San Fran Field Trip: Intimacy, Strangers, and Translocality
Back around mid-March, I headed off to UC Berkeley for the meeting of the Cultural Studies Association. On the Tuesday before my departure, I posted a status update on my Facebook page, asking, “Who knows what’s up in the Bay Area? I’ll be there this weekend.” By the next Sunday morning, I was stumbling out of a techno/house loft party somewhere in the SoMa district of San Franciso with a cluster of brand new friends.
Shortly after I had posted that status update, a good friend of mine from the Chicago scene, who is a DJ and used to live in the Bay Area, sent a Facebook message to me and all of her techno-loving friends in the Bay Area. By the next day, several of them had replied to the message thread, listing several events going on that weekend. Not all of them were going out that weekend, but everyone gave me their mobile numbers and some offered to hang out during daylight hours.
At the same time, another friend of mine with connections to the Bay Area sent me the name and phone number of a woman who worked for a SanFran DJ booking agency. When I sent her a text message introducing myself and mentioning our mutual friend, she replied with a flurry of messages, listing events both on Thursday and Friday nights.
Back on Facebook, one of the guys from the first group of friends (let’s call him Joe) recommended a loft party Saturday night, telling me that he would be there and offering me a ride back to Berkeley after the party.
All of this happened by Thursday; that is, two days after first posting that Facebook update.
On Saturday, as I was leaving a dinner with some colleagues from the conference, Joe texted me again, confirming my attendance at the party and then sending the password to get into the loft. By midnight, I was at the party and being introduced to a growing number of friends-of-friends and friends-of-friends-of-friends.
I also made new friends through random, glancing contact. While waiting in line for the single-stall washroom, I turned my head sharply and a much taller girl behind me turned her head at an orthogonal angle, resulting in her digging her teeth into my scalp. Yay! It hurt a bit, but we laughed it off and made some jokes about her trying to bite my head. A few minutes later, I would share a bonding moment with the guy who was accompanying her, as we both complained bitterly of all of the people who took so long in the washroom because they were doing drugs in there. As the night wore on, I would see these two again and again on the dancefloor, hearing more about their stories and the complex dynamics of their relationship together.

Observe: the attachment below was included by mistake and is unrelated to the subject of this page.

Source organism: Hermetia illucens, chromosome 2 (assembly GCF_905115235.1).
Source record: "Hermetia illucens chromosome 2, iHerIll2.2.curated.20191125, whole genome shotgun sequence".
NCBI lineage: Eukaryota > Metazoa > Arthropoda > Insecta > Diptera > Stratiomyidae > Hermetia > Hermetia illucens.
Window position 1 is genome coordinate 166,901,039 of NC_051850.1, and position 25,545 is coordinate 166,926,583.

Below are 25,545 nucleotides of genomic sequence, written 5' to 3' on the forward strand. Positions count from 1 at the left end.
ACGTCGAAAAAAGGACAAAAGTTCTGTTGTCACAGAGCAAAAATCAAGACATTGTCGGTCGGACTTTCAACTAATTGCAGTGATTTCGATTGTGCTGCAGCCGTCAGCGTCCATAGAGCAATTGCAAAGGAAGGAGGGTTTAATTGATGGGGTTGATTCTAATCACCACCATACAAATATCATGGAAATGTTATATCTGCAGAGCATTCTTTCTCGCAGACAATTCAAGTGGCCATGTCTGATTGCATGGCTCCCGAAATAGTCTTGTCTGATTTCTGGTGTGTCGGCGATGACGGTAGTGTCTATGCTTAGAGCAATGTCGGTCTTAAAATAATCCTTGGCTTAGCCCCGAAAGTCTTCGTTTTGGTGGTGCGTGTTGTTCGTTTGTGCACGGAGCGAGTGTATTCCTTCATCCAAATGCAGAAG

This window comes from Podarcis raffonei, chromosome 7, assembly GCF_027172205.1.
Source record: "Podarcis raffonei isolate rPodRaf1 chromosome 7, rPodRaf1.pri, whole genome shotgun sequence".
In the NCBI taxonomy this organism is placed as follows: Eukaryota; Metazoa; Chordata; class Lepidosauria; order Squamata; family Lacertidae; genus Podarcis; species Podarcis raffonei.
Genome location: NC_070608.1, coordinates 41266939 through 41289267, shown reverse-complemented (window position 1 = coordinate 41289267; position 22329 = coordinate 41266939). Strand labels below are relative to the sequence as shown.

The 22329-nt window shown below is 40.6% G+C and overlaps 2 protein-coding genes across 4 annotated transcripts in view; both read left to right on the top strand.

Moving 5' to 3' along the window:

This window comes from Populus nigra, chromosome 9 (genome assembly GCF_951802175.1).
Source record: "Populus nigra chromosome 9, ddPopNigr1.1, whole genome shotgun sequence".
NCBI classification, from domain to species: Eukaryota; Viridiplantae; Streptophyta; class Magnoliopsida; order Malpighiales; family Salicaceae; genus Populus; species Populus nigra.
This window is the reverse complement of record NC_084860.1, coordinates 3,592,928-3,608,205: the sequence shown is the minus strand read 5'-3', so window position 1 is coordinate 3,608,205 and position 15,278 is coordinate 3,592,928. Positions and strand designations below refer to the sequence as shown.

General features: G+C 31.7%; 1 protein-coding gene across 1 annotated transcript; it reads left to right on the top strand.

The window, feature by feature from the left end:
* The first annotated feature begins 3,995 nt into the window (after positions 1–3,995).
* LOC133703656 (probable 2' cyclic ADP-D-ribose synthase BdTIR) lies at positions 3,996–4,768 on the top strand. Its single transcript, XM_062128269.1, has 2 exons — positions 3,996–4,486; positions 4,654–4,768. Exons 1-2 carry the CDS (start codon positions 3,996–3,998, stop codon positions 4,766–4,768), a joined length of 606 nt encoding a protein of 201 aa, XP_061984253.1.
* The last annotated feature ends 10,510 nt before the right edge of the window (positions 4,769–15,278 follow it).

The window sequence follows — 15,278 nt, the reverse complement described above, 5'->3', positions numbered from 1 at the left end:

While on the dancefloor, I also made contact with a blonde girl who was dancing and screaming like a woman possessed. I was really enjoying the music, too, so we exchanged glances and shouts and fist-pumps, and eventually paused to talk: “Don’t you love this set?” “Yes! It’s awesome! This guy’s a great DJ. Is this the headliner?” “Yeah, it’s DJ Branko, from Brazil.” And so on. A few minutes later, Joe would see us dancing near each other on the dancefloor and try to introduce us to each other. “Oh, we’re already friends!” we said breezily, as if hadn’t just met an hour ago.
By 7am, the party was over and the boys that lived in the loft were pushing everyone out the door. In the morning sun, under a highway on-ramp, a small group of us milled about and made plans: some were going home to sleep it off, some were going to an afterparty being held at someone’s house, some were even going to go home and work on a work-related project that needed urgent finishing. Joe couldn’t give me a ride home, but he kept good on his promise and found another friend who was driving in my direction. As I left, he told me about a Sunday night party that he was going to, offering to meet me there and give me another ride back to Berkeley Monday morning (the day of my flight back to Chicago).
So, what strikes me as interesting about this story is how the timeline of “getting to know you” was short-circuited. It’s about how far one can go with second-degree friendship networks and the sense of community that a shared affinity with particular music genres can create. My dissertation project is multi-sited—focused on the techno scenes of Paris, Chicago, and Berlin—and so one of the arguments I make is that urban techno scenes actually form a trans-local music network, which allows individual techno-lovers to circulate between these scenes with relatively little difficulty.
And so my weekend in the Bay Area seems to support my argument. In the space of a few days, I go from knowing nearly nothing about the Bay Area techno scene or anybody in it, to having a list of techno events for every night I’m there and a group of contacts to welcome me. Some of this certainly has to do with the sorts of intimacy-at-a-distance and casual friendships that Facebook and other social media facilitate, but I think there’s something about the way in which genre-specific music scenes resemble each other that allows strangers to be not so “strange,” wherever they travel.